We’ve spent the last two generations building highways connecting every hamlet in America, but there are huge gaps in the infrastructure for everyone else.

We still don’t have the basics in place to make low- or no-carbon alternatives to sport utility vehicles — walking, biking and transit — safe and comfortable. Bus stops across the nation are a disgrace, lacking basic infrastructure like even a bench even in some of our biggest cities — but for the price of one mega-highway project, we could build bus shelters at every single stop.

In addition, in the U.S., we have enormous gaps in our sidewalk infrastructure. Even progressive cities like Denver lack complete walking infrastructure. About 40 percent of city streets in the Mile High City lack adequate sidewalks. In Nashville, it’s closer to 50 percent.

Building sidewalks is expensive. That makes them a perfect candidate for a large infrastructure stimulus.

Sidewalk investment would pay for itself in terms of improved public health. According to research by the University of Utah, men who live in walkable neighborhoods weigh 10 pounds less on average (for women it’s 6).

And don’t get us started on bike lanes. Too many cities listen to drivers and the parking-obsessed rather than street safety and cycling advocates.

#4. Incentivize cities to upzone

It’s not just lack of sidewalks that keep people from walking. Zoning rules across America separate people’s homes from destinations like stores, forcing them to rely on carbon-intensive driving instead of healthier active modes of transportation like biking, walking and transit.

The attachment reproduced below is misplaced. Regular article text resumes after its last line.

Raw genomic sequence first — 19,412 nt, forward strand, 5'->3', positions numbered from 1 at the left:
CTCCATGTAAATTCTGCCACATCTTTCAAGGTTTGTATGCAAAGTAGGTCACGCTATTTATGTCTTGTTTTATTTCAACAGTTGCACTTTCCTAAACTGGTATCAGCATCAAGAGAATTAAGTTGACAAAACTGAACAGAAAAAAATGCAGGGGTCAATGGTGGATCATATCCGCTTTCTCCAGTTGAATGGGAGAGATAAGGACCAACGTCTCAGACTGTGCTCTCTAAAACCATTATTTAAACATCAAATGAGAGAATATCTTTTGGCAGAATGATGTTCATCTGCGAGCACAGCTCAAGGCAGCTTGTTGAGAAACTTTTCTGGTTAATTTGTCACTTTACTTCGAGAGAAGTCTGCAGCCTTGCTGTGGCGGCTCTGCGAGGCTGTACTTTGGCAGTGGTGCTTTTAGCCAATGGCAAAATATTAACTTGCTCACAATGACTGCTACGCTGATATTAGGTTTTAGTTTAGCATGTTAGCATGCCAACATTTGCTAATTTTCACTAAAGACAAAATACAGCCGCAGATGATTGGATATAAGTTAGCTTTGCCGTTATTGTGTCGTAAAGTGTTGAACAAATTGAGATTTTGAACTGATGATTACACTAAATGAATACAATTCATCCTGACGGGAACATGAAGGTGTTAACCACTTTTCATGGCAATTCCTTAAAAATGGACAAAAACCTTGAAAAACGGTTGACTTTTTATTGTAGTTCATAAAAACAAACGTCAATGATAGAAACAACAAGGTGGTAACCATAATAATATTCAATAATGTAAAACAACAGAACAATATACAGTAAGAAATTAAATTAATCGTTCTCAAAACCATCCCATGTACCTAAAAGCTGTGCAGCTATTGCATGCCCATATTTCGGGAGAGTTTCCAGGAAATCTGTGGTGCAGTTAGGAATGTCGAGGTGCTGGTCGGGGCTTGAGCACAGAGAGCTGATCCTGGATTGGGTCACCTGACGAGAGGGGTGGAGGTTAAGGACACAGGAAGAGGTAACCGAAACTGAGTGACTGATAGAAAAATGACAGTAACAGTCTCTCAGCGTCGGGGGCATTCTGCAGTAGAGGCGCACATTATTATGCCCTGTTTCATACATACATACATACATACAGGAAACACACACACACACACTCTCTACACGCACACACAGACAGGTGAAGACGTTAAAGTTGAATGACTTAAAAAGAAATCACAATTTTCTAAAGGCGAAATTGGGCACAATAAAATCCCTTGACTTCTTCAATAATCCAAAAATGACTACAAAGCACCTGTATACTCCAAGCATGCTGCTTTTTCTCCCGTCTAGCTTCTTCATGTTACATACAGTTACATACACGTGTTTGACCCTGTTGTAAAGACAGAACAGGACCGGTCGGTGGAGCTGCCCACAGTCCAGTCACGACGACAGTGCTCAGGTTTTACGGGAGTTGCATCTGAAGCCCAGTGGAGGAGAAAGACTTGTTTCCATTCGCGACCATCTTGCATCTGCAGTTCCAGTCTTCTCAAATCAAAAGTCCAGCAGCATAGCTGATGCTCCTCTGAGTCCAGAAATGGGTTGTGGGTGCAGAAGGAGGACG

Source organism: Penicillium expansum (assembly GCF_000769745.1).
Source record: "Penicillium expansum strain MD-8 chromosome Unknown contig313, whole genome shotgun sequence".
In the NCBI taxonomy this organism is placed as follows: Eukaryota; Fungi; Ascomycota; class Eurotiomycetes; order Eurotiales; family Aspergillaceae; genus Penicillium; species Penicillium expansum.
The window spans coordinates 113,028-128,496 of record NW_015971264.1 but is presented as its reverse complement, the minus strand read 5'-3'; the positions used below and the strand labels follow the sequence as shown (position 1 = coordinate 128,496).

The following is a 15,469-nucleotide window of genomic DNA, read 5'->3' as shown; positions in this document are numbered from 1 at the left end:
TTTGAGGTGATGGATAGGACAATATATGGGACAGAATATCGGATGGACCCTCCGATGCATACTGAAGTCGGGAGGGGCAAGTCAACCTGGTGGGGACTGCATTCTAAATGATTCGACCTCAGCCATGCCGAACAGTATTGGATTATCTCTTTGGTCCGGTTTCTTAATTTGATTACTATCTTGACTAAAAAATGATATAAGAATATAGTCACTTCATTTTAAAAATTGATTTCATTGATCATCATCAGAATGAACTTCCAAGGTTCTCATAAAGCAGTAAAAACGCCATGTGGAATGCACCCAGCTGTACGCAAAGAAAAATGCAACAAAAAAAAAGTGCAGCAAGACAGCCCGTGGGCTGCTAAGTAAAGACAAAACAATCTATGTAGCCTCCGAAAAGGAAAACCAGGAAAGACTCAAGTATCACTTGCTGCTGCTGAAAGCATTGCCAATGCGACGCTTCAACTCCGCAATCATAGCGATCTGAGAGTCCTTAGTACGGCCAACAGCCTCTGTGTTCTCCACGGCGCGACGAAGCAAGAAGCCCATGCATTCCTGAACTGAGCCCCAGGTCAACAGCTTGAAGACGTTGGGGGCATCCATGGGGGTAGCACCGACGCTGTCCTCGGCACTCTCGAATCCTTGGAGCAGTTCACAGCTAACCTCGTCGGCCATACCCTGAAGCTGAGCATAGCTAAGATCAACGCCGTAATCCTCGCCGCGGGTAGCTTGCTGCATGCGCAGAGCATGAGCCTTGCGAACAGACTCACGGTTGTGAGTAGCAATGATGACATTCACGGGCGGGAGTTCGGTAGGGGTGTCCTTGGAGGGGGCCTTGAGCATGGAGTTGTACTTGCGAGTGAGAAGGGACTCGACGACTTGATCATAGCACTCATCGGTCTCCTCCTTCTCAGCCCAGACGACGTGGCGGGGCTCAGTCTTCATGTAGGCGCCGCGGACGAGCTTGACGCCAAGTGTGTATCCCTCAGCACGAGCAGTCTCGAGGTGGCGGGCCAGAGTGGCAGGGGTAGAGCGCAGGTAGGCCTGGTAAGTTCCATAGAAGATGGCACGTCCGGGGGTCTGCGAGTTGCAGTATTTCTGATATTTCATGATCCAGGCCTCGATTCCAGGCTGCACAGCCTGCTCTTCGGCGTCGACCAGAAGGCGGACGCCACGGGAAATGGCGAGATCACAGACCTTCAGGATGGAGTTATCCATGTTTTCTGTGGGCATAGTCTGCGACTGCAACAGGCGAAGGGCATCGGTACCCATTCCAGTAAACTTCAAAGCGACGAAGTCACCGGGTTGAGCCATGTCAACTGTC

Mostly it’s localities that control zoning. But the federal government can and should offer incentives for cities and suburbs to make the most out of investments in transit and walkability. The Green New Deal could double down on federal efforts to tie transit funding to increases in housing density around federal investments in walkable, sustainable transportation.

If we’re going to spend billions — and put people to work — “decarbonizing, repairing and improving transportation and other infrastructure,” let’s make sure we make it accessible to the people who need it most, rather than listen to NIMBYs who don’t like density or want to preserve their free parking.

211 thoughts on A Green New Deal? Here Are Some Suggestions

  1. Woot woot; all for raising the gas tax. But the most fervent opposition has always come from the House. Yes, the Senate is more ‘rural’ by virtue of the vast majority of land being rural. Farmers rely on good roads to help get our daily groceries into stores. If you wish to demean suburbs, fine, but hating on rural America is counter productive.